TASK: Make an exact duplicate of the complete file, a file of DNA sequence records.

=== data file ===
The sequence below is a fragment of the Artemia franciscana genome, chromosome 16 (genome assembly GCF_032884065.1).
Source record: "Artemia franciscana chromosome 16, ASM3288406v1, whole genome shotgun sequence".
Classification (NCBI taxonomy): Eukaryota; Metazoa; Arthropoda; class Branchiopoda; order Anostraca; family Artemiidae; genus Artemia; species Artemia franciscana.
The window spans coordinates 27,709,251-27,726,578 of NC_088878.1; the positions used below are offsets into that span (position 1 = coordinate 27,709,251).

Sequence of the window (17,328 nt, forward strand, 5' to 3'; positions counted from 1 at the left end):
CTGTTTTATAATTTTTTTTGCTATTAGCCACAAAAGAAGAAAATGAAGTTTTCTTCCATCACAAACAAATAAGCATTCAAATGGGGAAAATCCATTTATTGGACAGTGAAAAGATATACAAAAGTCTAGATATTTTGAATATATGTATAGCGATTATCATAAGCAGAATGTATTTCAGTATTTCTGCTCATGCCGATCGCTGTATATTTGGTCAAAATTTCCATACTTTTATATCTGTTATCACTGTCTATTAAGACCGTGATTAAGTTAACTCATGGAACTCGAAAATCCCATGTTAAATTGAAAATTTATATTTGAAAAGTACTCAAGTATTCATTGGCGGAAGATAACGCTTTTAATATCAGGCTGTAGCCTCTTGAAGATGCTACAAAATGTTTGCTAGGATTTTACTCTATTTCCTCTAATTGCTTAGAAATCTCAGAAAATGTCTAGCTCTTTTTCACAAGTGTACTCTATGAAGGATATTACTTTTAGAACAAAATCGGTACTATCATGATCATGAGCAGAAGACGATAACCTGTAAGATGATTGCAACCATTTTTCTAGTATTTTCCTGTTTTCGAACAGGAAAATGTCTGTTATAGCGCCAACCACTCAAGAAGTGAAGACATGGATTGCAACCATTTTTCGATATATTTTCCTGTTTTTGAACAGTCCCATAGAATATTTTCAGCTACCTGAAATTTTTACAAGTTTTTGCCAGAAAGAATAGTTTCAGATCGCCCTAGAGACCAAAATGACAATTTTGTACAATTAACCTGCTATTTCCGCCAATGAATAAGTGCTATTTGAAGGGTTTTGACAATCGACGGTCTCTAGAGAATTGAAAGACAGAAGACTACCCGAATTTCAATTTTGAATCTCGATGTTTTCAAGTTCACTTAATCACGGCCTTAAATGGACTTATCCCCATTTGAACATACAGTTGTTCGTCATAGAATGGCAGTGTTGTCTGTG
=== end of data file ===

The sequence below is a fragment of the Artemia franciscana genome, chromosome 16 (genome assembly GCF_032884065.1).
Source record: "Artemia franciscana chromosome 16, ASM3288406v1, whole genome shotgun sequence".
Classification (NCBI taxonomy): Eukaryota; Metazoa; Arthropoda; class Branchiopoda; order Anostraca; family Artemiidae; genus Artemia; species Artemia franciscana.
The window spans coordinates 27,709,251-27,726,578 of NC_088878.1; the positions used below are offsets into that span (position 1 = coordinate 27,709,251).

Sequence of the window (17,328 nt, forward strand, 5' to 3'; positions counted from 1 at the left end):
CTGTTTTATAATTTTTTTTGCTATTAGCCACAAAAGAAGAAAATGAAGTTTTCTTCCATCACAAACAAATAAGCATTCAAATGGGGAAAATCCATTTATTGGACAGTGAAAAGATATACAAAAGTCTAGATATTTTGAATATATGTATAGCGATTATCATAAGCAGAATGTATTTCAGTATTTCTGCTCATGCCGATCGCTGTATATTTGGTCAAAATTTCCATACTTTTATATCTGTTATCACTGTCTATTAAGACCGTGATTAAGTTAACTCATGGAACTCGAAAATCCCATGTTAAATTGAAAATTTATATTTGAAAAGTACTCAAGTATTCATTGGCGGAAGATAACGCTTTTAATATCAGGCTGTAGCCTCTTGAAGATGCTACAAAATGTTTGCTAGGATTTTACTCTATTTCCTCTAATTGCTTAGAAATCTCAGAAAATGTCTAGCTCTTTTTCACAAGTGTACTCTATGAAGGATATTACTTTTAGAACAAAATCGGTACTATCATGATCATGAGCAGAAGACGATAACCTGTAAGATGATTGCAACCATTTTTCTAGTATTTTCCTGTTTTCGAACAGGAAAATGTCTGTTATAGCGCCAACCACTCAAGAAGTGAAGACATGGATTGCAACCATTTTTCGATATATTTTCCTGTTTTTGAACAGTCCCATAGAATATTTTCAGCTACCTGAAATTTTTACAAGTTTTTGCCAGAAAGAATAGTTTCAGATCGCCCTAGAGACCAAAATGACAATTTTGTACAATTAACCTGCTATTTCCGCCAATGAATAAGTGCTATTTGAAGGGTTTTGACAATCGACGGTCTCTAGAGAATTGAAAGACAGAAGACTACCCGAATTTCAATTTTGAATCTCGATGTTTTCAAGTTCACTTAATCACGGCCTTAAATGGACTTATCCCCATTTGAACATACAGTTGTTCGTCATAGAATGGCAGTGTTGTCTGTG